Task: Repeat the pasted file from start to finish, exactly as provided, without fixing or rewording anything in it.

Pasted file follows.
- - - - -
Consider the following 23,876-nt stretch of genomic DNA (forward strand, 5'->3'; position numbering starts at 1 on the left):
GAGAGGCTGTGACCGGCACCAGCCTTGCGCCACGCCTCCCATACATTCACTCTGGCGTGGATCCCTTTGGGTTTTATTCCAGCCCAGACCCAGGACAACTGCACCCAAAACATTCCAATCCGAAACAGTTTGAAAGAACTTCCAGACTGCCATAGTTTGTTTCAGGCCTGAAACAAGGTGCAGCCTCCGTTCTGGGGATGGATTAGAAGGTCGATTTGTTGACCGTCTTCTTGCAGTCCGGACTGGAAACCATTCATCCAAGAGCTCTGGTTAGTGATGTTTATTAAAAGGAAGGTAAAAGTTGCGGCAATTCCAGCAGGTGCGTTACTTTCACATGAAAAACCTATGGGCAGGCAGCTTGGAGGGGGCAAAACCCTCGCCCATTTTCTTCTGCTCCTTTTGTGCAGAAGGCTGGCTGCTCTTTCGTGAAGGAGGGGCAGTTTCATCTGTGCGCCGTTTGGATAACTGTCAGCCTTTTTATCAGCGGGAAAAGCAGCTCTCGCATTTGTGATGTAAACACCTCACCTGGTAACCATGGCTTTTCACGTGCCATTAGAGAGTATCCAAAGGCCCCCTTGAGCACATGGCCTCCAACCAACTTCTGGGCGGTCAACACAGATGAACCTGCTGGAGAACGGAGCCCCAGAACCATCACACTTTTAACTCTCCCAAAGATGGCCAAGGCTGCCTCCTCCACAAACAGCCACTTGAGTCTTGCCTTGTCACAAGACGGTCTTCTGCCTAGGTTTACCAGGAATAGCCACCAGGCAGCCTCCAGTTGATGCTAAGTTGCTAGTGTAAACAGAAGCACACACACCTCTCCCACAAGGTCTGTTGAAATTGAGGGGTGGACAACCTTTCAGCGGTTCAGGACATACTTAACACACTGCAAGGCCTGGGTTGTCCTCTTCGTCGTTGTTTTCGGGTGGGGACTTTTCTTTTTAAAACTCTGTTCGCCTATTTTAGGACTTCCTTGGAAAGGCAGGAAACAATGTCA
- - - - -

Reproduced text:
Consider the following 23,876-nt stretch of genomic DNA (forward strand, 5'->3'; position numbering starts at 1 on the left):
GAGAGGCTGTGACCGGCACCAGCCTTGCGCCACGCCTCCCATACATTCACTCTGGCGTGGATCCCTTTGGGTTTTATTCCAGCCCAGACCCAGGACAACTGCACCCAAAACATTCCAATCCGAAACAGTTTGAAAGAACTTCCAGACTGCCATAGTTTGTTTCAGGCCTGAAACAAGGTGCAGCCTCCGTTCTGGGGATGGATTAGAAGGTCGATTTGTTGACCGTCTTCTTGCAGTCCGGACTGGAAACCATTCATCCAAGAGCTCTGGTTAGTGATGTTTATTAAAAGGAAGGTAAAAGTTGCGGCAATTCCAGCAGGTGCGTTACTTTCACATGAAAAACCTATGGGCAGGCAGCTTGGAGGGGGCAAAACCCTCGCCCATTTTCTTCTGCTCCTTTTGTGCAGAAGGCTGGCTGCTCTTTCGTGAAGGAGGGGCAGTTTCATCTGTGCGCCGTTTGGATAACTGTCAGCCTTTTTATCAGCGGGAAAAGCAGCTCTCGCATTTGTGATGTAAACACCTCACCTGGTAACCATGGCTTTTCACGTGCCATTAGAGAGTATCCAAAGGCCCCCTTGAGCACATGGCCTCCAACCAACTTCTGGGCGGTCAACACAGATGAACCTGCTGGAGAACGGAGCCCCAGAACCATCACACTTTTAACTCTCCCAAAGATGGCCAAGGCTGCCTCCTCCACAAACAGCCACTTGAGTCTTGCCTTGTCACAAGACGGTCTTCTGCCTAGGTTTACCAGGAATAGCCACCAGGCAGCCTCCAGTTGATGCTAAGTTGCTAGTGTAAACAGAAGCACACACACCTCTCCCACAAGGTCTGTTGAAATTGAGGGGTGGACAACCTTTCAGCGGTTCAGGACATACTTAACACACTGCAAGGCCTGGGTTGTCCTCTTCGTCGTTGTTTTCGGGTGGGGACTTTTCTTTTTAAAACTCTGTTCGCCTATTTTAGGACTTCCTTGGAAAGGCAGGAAACAATGTCA